Half way through ‘Nervous Young Inhumans’, the stand-out track from new Car Seat Headrest album Twin Fantasy, Will Toledo descends into a moody monologue, beginning “I am a good person / I am a powerful person / I don’t believe in evil / I believe that evil is an idea created by others to avoid dealing with their own nature / I understand my own nature.”
It’s the kind of anxious expression that Toledo loves to show off in his music. It is both the structural breakdown of the song and the internal breakdown of the singer. As song writing goes, it’s undeniably smart. If you think this soppy soliloquising comes across as desperate or pretentious, that’s because it is. And it’s what makes Car Seat Headrest so hard to turn a deaf ear to.
The band’s recent album is another train-of-thought from Toledo, the young founder/frontman who’s been making increasingly impressive, personal music for the past eight years. In 2015, Toledo abandoned his bedroom-based Bandcamp status to sign for Matador Records. Ensuing releases of Teens of Style and Teens of Denial brought the band the critical recognition they deserved.
On Twin Fantasy, they confirm themselves as one of the best working in indie right now. The ten tracks on the album are re-workings of old ones, but the exciting melodrama that Toledo thrusts throughout all his work still feels refreshing.
Toledo is the ultimate coming-of-age character, imperfect and inspiring. He muses relentlessly on modern masculinity, tackling friendship, drugs, depression, and sexuality in frank and touching fashion. He opens the album with an address to an old friend of “My boy / we don’t see each other much”, then follows this up on ‘Beach Life-in-Death’ with a confession that “I pretended I was drunk when I came out to my friends.” He sets an excitingly melodramatic tone, one he’ll likely sustain throughout his career.
The singer seasons everything with wit and melancholy. In some ways he resembles Morrissey; like The Smiths’ frontman, Toledo constructs an insecure figure with such arrogance it’s hard to imagine everyone warming to him. But with lines like “Give me Frank Ocean’s voice/ And James Brown’s stage presence” on ‘Bodys’, or on the demanding ‘Stop Smoking (We Love You)’ when he reassures his audience that “we don’t want you to die”, it’s hard not to find his honesty endearing. (The urgency in the voice and guitars in the latter song have done more to make me rethink my own habits than a hundred pictures of cancer patients on baccy pouches have ever done.)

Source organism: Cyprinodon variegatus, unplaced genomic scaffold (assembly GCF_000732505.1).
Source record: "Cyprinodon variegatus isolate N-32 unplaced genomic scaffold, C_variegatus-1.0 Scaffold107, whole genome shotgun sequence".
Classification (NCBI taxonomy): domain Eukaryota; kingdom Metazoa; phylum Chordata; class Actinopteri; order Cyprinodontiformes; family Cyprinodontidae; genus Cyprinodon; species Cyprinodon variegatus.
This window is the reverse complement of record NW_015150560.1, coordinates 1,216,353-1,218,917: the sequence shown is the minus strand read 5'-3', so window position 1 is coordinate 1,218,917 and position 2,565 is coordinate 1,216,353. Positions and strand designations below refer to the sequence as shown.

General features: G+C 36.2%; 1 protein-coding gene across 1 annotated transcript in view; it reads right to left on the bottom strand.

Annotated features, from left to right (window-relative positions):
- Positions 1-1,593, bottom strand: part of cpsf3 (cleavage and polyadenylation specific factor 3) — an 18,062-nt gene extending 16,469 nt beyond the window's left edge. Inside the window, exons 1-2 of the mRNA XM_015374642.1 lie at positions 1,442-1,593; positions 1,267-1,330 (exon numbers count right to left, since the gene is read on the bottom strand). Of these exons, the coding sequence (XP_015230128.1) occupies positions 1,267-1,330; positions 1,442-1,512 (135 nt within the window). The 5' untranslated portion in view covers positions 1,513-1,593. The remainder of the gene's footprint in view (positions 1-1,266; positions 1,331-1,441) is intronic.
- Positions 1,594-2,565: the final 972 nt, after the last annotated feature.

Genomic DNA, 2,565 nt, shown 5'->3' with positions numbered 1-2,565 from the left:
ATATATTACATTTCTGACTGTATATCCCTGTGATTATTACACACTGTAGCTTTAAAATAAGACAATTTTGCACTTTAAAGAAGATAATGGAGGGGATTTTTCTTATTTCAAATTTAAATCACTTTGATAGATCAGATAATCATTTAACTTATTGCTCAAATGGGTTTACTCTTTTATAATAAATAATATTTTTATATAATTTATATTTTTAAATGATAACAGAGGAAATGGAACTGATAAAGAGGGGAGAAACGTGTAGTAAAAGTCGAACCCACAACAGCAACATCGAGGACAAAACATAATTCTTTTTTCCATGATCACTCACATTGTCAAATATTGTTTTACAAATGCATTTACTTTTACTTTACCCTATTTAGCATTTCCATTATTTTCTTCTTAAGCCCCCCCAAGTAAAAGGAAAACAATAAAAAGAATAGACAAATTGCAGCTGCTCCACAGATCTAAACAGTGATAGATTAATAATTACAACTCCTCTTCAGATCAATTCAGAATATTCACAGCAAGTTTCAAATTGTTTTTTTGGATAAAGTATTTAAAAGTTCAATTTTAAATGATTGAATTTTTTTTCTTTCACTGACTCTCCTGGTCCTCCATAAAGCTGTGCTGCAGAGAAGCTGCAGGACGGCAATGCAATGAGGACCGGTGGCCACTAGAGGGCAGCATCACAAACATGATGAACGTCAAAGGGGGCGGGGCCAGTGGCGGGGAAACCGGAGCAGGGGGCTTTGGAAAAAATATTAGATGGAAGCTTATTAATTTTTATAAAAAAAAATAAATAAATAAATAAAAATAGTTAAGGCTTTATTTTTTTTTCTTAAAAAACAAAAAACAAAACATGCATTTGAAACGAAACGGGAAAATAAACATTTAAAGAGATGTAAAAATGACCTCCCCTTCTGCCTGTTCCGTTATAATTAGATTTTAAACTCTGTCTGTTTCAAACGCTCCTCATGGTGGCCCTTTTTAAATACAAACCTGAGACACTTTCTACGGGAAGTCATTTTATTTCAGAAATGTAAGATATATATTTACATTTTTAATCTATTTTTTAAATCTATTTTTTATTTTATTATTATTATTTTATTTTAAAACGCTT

It’s easy to get distracted by Will’s lyrics and ignore how good the music is. The band can be as tight as Vampire Weekend’s shoelaces or create the hedonistic garage rock sounds of Sonic Youth. Most of the songs embellish your usual verse-chorus structure with little ideas and long diversions, constantly changing the pace, squeezing and stretching the album ambitiously.
This is best done on ‘Beach Life-in-death’. As Toledo channels Julian Casablancas, the track spends half of its 13 minutes in a dumbed down plod, but alternates with passages of frantic instrument playing. It comes in and out of the periphery like a person you fancy at a party, and lingers long after it’s gone.
There are multiple moments that grab the listener, like the wonderfully heartfelt acoustic guitar interlude ‘Bodys’, or on ‘High to Death’, when a glistening synth sequence breaks through an especially inaudible, reverbed Toledo.
Most enjoyable though is ‘Nervous Young Inhumans’. The falsettos and flurries of synth echo the catchiness of peak 00’s indie, whilst Will’s warning that “You’ll get what you want and you’ll get what you deserve” transports you straight to the front of a crazed Car Seat gig whether you want to be there or not.
The album still has its boring bits, like penultimate track ‘Famous Prophets’. It’s 16 minutes, but after the 5th it covers no new ground. After the long, grungy, self-love of ‘Beach Life in-Death’, an even longer, grungier, self-loving song seems unnecessary and is a lot less successful.
Twin Fantasy is still a marvel to listen to. It’s every bit as engaging as 2016’s Teens of Denial and adds another chapter to the darkly comic document of Will Toledo’s life. With eccentric lyricism and experienced song writing, it’s an accomplished indie-rock album that may well move you physically and emotionally, and will make you revisit it for weeks.